It is important for anyone receiving psychiatric medication treatment to know at the very least the following treatment-related information:

� What is the diagnosis?

� What are the recommended treatments for this disorder?

� If psychiatric medications are recommended:

1. Are the recommended medications standard and well-established treatments?

2. Are the particular medications addictive?

3. What can you expect from the medical treatment? This should include the following: (a) What are the common side effects? (b) Are any of theside effects dangerous? (c) How long must you wait to notice the positive benefits of the medication? (d) Are there any potential drug-drug interaction problems? (That is, is it dangerous to take this medication along with other prescription or over-the-counter drugs?) (e) Can you drink alcohol while taking this medication?

4. Assuming that the medication is effective for you, how long will you have to take it?

5. Are there any dangers in taking this medication for an extended period of time?

� Is psychotherapy recommended in addition to medication?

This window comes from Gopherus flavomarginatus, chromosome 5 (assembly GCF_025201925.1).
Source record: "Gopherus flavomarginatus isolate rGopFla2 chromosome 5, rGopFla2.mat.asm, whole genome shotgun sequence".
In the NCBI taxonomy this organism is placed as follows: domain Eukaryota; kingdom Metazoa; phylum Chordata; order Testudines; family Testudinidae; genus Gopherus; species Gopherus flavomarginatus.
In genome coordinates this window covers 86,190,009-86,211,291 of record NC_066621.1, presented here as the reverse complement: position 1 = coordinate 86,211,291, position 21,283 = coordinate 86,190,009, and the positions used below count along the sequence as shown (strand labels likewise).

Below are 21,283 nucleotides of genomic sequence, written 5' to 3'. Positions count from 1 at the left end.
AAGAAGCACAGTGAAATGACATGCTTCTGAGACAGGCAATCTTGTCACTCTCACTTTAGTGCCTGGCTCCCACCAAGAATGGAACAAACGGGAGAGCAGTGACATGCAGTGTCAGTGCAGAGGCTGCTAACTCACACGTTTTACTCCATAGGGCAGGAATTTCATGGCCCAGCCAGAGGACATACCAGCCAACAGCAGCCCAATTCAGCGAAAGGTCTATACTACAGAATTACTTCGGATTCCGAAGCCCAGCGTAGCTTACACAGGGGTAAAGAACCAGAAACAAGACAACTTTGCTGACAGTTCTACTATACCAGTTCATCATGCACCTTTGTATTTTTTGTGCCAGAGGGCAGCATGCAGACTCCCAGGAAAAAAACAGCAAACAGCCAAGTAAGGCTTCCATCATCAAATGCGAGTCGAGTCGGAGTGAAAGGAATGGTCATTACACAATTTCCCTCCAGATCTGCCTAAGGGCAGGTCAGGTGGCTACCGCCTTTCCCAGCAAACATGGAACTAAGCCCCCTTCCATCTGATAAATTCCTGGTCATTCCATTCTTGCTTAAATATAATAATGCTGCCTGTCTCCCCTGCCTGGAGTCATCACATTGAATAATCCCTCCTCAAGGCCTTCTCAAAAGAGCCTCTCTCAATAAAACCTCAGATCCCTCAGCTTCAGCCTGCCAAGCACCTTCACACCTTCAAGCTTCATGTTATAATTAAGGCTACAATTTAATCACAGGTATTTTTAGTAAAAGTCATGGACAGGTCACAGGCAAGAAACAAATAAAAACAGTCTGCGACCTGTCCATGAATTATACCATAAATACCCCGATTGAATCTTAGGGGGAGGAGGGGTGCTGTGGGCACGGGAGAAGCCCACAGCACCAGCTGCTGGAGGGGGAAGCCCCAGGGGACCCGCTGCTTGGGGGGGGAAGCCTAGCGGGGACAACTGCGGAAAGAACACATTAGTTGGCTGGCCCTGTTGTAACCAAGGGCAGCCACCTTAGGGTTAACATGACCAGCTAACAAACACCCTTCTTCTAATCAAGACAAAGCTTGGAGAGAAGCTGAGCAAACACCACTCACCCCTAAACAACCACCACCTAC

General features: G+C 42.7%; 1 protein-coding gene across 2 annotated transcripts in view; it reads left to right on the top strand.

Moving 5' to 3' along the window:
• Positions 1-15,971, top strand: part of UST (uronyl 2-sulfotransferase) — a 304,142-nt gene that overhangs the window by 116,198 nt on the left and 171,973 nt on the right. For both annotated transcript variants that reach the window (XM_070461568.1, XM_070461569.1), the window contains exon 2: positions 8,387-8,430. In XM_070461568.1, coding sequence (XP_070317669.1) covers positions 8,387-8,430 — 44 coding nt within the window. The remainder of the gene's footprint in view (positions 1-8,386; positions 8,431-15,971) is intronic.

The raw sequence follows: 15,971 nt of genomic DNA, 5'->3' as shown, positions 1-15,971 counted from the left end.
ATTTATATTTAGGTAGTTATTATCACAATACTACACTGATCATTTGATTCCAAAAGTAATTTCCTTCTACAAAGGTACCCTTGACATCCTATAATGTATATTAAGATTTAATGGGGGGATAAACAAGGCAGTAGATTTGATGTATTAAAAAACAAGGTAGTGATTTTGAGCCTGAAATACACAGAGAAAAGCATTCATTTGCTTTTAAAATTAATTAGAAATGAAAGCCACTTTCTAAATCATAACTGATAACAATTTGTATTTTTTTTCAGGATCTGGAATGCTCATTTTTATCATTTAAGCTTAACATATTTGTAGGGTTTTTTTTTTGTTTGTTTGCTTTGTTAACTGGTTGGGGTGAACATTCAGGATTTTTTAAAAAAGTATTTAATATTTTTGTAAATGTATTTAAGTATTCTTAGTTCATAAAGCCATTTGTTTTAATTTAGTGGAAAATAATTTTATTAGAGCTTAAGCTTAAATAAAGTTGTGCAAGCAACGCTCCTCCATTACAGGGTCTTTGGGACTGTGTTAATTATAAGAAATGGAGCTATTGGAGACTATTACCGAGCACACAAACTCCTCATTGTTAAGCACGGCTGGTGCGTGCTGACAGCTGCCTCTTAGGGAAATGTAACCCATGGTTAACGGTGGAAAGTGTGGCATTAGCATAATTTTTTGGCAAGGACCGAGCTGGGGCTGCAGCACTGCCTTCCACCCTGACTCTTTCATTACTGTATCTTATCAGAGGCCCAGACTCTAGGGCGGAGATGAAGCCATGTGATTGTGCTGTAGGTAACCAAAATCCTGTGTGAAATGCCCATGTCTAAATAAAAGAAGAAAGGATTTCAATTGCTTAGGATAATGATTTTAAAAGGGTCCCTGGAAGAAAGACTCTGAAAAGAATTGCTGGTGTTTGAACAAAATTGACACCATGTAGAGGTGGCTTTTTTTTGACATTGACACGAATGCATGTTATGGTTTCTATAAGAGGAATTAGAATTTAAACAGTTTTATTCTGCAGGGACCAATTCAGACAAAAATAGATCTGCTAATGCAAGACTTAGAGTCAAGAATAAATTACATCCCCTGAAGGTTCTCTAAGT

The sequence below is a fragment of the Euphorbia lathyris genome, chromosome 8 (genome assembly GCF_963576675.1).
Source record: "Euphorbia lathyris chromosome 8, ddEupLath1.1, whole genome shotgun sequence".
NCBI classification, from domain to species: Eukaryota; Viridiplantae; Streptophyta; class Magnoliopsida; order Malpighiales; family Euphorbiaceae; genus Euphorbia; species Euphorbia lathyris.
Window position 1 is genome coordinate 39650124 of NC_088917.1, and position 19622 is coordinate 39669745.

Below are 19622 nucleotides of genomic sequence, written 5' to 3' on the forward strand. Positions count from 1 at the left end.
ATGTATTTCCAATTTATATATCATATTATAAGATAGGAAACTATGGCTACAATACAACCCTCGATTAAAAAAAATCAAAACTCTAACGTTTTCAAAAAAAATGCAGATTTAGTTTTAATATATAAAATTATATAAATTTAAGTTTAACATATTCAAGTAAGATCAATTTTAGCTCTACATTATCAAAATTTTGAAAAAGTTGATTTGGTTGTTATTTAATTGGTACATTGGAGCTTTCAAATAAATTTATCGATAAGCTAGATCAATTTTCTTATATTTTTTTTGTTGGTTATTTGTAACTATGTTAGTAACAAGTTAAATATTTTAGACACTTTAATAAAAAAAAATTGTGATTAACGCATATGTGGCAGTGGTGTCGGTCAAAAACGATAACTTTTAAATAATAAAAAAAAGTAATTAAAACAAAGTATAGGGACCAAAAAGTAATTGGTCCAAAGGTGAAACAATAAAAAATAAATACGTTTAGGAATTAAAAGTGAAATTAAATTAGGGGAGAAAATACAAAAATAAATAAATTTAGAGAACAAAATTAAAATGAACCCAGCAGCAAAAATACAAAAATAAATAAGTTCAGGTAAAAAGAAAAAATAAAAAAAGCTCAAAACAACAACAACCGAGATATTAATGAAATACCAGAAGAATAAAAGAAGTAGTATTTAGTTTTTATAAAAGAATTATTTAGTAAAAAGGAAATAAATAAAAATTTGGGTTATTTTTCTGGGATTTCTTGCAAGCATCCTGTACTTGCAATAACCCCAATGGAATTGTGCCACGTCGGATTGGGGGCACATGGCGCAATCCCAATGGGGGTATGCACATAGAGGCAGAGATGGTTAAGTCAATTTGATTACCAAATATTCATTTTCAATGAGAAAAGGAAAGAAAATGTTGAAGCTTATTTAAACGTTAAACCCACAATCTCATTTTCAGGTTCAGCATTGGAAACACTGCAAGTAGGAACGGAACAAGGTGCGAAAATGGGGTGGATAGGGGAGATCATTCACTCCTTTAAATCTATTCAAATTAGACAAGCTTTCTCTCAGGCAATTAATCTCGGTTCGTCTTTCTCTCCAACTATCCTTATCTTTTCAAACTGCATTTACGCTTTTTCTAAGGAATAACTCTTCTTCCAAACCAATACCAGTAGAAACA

Of course, additional questions may come up that will be important to address, and we encourage you to assert your right to inquire about any aspect of your treatment.

Possibly as many as 85 percent of all prescriptions for psychiatric medications are written by primary care and family practice doctors. And, as you well know, a typical office visit with a doctor is brief. It may be difficult, if not impossible, to ask all of your questions during such a short visit. Also, if you are like most of us, other questions may come to mind after your visit to the doctor or in the days that follow. It is our hope that this book will address many of those concerns.

The Spectrum: From Having a Bad Day to Having a Nervous Breakdown

In the chapters that follow we will be writing about several common emotional and psychiatric problems. Some of these disorders are serious but fairly rare (e.g., schizophrenia). Many, however, are common, especially depression and anxiety disorders. It is important to understand that among these disorders, a great deal of variability exists with regard to severity. Most of us experience occasions of mild depression or anxiety. These times may last only a day or two, or they may be present for longer periods, causing discomfort but not debilitation. Sometimes however, anxiety and depression can become extremely severe.